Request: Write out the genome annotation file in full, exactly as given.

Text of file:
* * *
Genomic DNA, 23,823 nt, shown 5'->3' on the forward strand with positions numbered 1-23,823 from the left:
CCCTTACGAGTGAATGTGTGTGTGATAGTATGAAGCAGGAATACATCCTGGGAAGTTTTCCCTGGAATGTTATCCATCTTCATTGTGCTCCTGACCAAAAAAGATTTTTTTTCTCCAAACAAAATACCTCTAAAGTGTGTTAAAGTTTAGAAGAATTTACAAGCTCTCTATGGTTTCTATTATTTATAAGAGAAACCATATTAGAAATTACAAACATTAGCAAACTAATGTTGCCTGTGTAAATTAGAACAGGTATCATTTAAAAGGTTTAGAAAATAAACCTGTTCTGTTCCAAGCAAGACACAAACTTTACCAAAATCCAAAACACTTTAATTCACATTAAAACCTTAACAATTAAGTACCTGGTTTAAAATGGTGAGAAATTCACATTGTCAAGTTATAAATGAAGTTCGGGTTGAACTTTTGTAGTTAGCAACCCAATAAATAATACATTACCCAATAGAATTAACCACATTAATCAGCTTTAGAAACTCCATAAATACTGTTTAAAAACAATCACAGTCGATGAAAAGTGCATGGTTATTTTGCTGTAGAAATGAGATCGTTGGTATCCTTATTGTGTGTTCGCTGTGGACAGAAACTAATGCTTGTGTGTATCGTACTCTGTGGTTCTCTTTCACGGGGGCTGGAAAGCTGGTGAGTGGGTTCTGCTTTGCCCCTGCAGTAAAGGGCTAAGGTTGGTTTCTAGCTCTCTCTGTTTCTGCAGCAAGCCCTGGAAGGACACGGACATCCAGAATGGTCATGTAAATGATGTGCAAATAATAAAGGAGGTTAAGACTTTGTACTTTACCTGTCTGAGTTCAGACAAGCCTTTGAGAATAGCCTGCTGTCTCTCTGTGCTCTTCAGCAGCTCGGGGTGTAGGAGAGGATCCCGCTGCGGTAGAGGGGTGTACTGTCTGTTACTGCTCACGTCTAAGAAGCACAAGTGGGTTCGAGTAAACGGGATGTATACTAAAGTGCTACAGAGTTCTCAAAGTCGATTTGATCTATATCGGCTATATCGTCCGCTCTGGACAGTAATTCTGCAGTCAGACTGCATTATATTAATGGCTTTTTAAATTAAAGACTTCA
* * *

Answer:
Genomic DNA, 23,823 nt, shown 5'->3' on the forward strand with positions numbered 1-23,823 from the left:
CCCTTACGAGTGAATGTGTGTGTGATAGTATGAAGCAGGAATACATCCTGGGAAGTTTTCCCTGGAATGTTATCCATCTTCATTGTGCTCCTGACCAAAAAAGATTTTTTTTCTCCAAACAAAATACCTCTAAAGTGTGTTAAAGTTTAGAAGAATTTACAAGCTCTCTATGGTTTCTATTATTTATAAGAGAAACCATATTAGAAATTACAAACATTAGCAAACTAATGTTGCCTGTGTAAATTAGAACAGGTATCATTTAAAAGGTTTAGAAAATAAACCTGTTCTGTTCCAAGCAAGACACAAACTTTACCAAAATCCAAAACACTTTAATTCACATTAAAACCTTAACAATTAAGTACCTGGTTTAAAATGGTGAGAAATTCACATTGTCAAGTTATAAATGAAGTTCGGGTTGAACTTTTGTAGTTAGCAACCCAATAAATAATACATTACCCAATAGAATTAACCACATTAATCAGCTTTAGAAACTCCATAAATACTGTTTAAAAACAATCACAGTCGATGAAAAGTGCATGGTTATTTTGCTGTAGAAATGAGATCGTTGGTATCCTTATTGTGTGTTCGCTGTGGACAGAAACTAATGCTTGTGTGTATCGTACTCTGTGGTTCTCTTTCACGGGGGCTGGAAAGCTGGTGAGTGGGTTCTGCTTTGCCCCTGCAGTAAAGGGCTAAGGTTGGTTTCTAGCTCTCTCTGTTTCTGCAGCAAGCCCTGGAAGGACACGGACATCCAGAATGGTCATGTAAATGATGTGCAAATAATAAAGGAGGTTAAGACTTTGTACTTTACCTGTCTGAGTTCAGACAAGCCTTTGAGAATAGCCTGCTGTCTCTCTGTGCTCTTCAGCAGCTCGGGGTGTAGGAGAGGATCCCGCTGCGGTAGAGGGGTGTACTGTCTGTTACTGCTCACGTCTAAGAAGCACAAGTGGGTTCGAGTAAACGGGATGTATACTAAAGTGCTACAGAGTTCTCAAAGTCGATTTGATCTATATCGGCTATATCGTCCGCTCTGGACAGTAATTCTGCAGTCAGACTGCATTATATTAATGGCTTTTTAAATTAAAGACTTCA